Madhusoodhan's is not an isolated case. Banks, especially private ones, have now realised the growing power of social networking sites and are engaging customers through them. Indeed, if you visit the banks' pages on Facebook, or follow their Twitter handles, you will find many of their special offers listed there as well.
HDFC Bank, for instance, on its Facebook page, has a list of stores which offer a discount on apparel and optical frames bought using the bank's credit or debit card. ICICI Bank, the country's largest private sector bank, prods visitors to its social media site to use its online tool, 'My Money', for electronic transactions. Its new Facebook application, 'Pockets by ICICI Bank', allows users to log in to their accounts through Facebook and carry out transactions such as booking movie tickets or transferring funds to friends, without even disclosing their account details. Axis Bank too has made similar offers on Facebook and Twitter.
These are some of the ways banks are exploiting social media to reach out to new and existing customers. Most have realised that social media offers an invaluable opportunity to reach sections of the target audience, particularly the youth.
Using social media is a good way to get consumers to talk about your brand, says Kartik Jain, Head, Marketing, HDFC Bank. "People are talking on these platforms about us, and it is interactive and two-way, and because it is not controlled, there's all the more reason for banks to be present there," he says.
Facebook is the most popular social media channel for banks. It reaches out to over 70 million people in urban India, about 90 per cent of the social media user base, according to multi-national business consultancy firm IMRB International's report "I-Cube 2013". ICICI Bank had about 2.5 million likes on its Facebook page at the end of September 2013.
Other banks, such as HDFC Bank and Axis Bank, also understand the potential of social media channels. Jain of HDFC Bank dedicates a major chunk of his time to managing social media channels. Both HDFC Bank and Axis Bank have close to 180,000 likes on their Facebook pages.
Rajiv Anand, President, Retail Banking, Axis Bank, says consumers today increasingly make an informed choice of products and services. "Now it becomes very important for you to be within the consideration set and at every point," he says. The bank promotes its education loans and "YOUth" accounts, with a focus on mobile banking and debit card initiatives, both on its Facebook page and on its Twitter handle.
"We must be present on all channels. It is up to the customer to choose the channel he or she prefers," says Abonty Banerjee, General Manager and Head of Digital Channels, ICICI Bank, adding that high value transactions would continue through its banking channel, while smaller ones could go through its Facebook application, 'Pockets'.
Bankers expect the importance of social media to grow steadily. "Gone are the days when we were saying that digital is a niche segment therefore we'll have niche offerings for it. Unlike five to six years back, digital and social mediums have become an integral part of banking," says Sujit Ganguli, Senior General Manager, ICICI Bank.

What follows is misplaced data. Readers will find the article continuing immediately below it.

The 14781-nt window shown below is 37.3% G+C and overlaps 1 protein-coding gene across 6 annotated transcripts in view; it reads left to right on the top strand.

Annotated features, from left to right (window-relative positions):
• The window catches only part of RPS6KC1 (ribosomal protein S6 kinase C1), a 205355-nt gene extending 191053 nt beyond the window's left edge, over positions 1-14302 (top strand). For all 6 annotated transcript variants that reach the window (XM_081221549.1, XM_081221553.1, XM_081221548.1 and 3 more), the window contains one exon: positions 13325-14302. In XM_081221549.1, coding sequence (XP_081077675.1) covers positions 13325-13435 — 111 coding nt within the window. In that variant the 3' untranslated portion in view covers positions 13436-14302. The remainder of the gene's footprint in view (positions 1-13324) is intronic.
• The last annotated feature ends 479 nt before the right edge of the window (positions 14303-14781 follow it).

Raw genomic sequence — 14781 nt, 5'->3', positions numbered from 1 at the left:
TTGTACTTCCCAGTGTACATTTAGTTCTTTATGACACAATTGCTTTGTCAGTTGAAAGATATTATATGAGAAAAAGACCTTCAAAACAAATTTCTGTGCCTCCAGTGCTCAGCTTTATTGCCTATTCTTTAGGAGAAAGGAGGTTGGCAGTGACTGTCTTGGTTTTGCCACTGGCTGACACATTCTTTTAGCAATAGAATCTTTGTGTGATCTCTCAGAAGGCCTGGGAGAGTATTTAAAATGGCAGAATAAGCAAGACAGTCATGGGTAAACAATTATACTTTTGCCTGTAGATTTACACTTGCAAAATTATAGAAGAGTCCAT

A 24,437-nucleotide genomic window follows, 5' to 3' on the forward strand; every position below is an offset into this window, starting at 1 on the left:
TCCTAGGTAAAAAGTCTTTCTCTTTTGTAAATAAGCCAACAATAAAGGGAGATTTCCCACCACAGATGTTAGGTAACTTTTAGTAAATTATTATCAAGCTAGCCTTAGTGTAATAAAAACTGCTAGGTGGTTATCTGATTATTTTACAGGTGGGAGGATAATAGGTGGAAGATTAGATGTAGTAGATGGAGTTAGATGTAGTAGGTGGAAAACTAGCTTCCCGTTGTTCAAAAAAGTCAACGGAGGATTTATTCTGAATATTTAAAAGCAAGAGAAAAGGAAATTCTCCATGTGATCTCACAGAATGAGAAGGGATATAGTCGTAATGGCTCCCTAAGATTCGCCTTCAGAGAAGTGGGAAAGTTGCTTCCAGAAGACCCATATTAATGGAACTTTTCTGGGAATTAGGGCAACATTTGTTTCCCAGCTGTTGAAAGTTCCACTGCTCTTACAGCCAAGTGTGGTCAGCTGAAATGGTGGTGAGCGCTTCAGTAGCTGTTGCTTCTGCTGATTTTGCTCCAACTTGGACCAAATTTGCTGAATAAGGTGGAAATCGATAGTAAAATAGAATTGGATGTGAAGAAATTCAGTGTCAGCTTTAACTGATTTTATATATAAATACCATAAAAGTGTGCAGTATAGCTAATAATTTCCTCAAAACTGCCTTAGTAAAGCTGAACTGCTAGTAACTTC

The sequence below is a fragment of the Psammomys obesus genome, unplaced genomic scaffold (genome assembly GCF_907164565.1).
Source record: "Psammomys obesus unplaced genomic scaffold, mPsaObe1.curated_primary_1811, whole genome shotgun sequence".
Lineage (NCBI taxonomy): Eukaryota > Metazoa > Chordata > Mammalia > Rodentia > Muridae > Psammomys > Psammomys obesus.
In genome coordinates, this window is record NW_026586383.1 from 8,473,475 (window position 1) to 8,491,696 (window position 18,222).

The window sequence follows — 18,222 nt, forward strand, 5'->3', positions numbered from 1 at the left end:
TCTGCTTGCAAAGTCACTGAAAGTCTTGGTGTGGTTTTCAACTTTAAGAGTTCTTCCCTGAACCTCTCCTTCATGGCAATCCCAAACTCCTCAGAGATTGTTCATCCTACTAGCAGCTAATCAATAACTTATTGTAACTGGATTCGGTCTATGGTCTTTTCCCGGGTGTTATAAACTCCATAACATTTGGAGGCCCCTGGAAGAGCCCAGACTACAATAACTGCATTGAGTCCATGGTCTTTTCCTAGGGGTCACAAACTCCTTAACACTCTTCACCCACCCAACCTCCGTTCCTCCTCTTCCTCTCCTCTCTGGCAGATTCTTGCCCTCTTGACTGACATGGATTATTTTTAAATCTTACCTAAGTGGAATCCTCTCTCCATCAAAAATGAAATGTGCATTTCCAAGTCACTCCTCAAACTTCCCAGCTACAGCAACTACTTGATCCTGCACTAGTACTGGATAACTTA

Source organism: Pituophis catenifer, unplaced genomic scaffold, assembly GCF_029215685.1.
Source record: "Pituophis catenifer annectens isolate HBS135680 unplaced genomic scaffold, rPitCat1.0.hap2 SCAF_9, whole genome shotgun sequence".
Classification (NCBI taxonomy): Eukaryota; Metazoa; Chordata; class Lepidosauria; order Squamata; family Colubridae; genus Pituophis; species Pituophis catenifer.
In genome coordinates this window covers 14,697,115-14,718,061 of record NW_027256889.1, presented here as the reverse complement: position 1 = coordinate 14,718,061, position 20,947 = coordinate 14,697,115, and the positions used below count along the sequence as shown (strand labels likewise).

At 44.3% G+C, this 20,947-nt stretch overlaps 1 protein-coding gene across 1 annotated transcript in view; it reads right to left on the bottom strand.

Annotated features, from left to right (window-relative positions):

Social media acquires greater relevance for banks for another reason. Banks are encouraging customers to make more online transactions and networking sites are helping them achieve that goal. Sanjeeb Chaudhuri, Regional Head, South Asia & Chief Marketing Officer, Consumer Banking, Standard Chartered Bank says the bank works with large social media properties, such as Facebook, as media partners for its marketing campaigns. "It helps us target and reach out to the right consumers," says Chaudhuri. The bank offers discount schemes on purchases through Flipkart and Ezone, among other online retailers, on its Facebook page. Indeed, several banks have tied up with e-commerce companies and offer discounts and cash back offers on social networking sites. The attempt is to increase the average number of transactions.
Banks also look to keep customers engaged on social media through videos. "We want to be thought leaders in this space. We provide content that educates people about financial services. People can watch videos about how they can be better and smarter with money," says HDFC's Jain. The bank uploads videos on YouTube, called "Money Talk." In one recent video, for instance, Ashish Parthasarthy, Treasurer, HDFC Bank, talks about the change in the RBI's monetary policy and the impact it has on interest rates. In another video, the bank's Chief Economist, Abheek Barua, speaks about GDP growth and how it impacts the common man.
There are several challenges for banks in connecting with clients via social media. They have to ensure their responses are prompt and also not stock replies. Consumers today take offence at being clubbed together, and demand individual attention. "They need a response at a more personal level," says Anand of Axis Bank.
Pramit Jhaveri, India CEO of Citibank, emphasises that there are concerns regarding information security and fraud. "It's not clear to me that social media can play a role as far as transacting between two institutions is concerned," says Jhaveri. HDFC Bank is the only bank that allows people to post directly on its Facebook page, but it too has stayed away from giving banking services access through social media. "We don't think information related to accounts and financials should be used on social media, even if it has a few security layers," says Nitin Chugh, Head, Digital Banking, HDFC Bank.
(Follow the author on Twitter: @arpitamukherjee)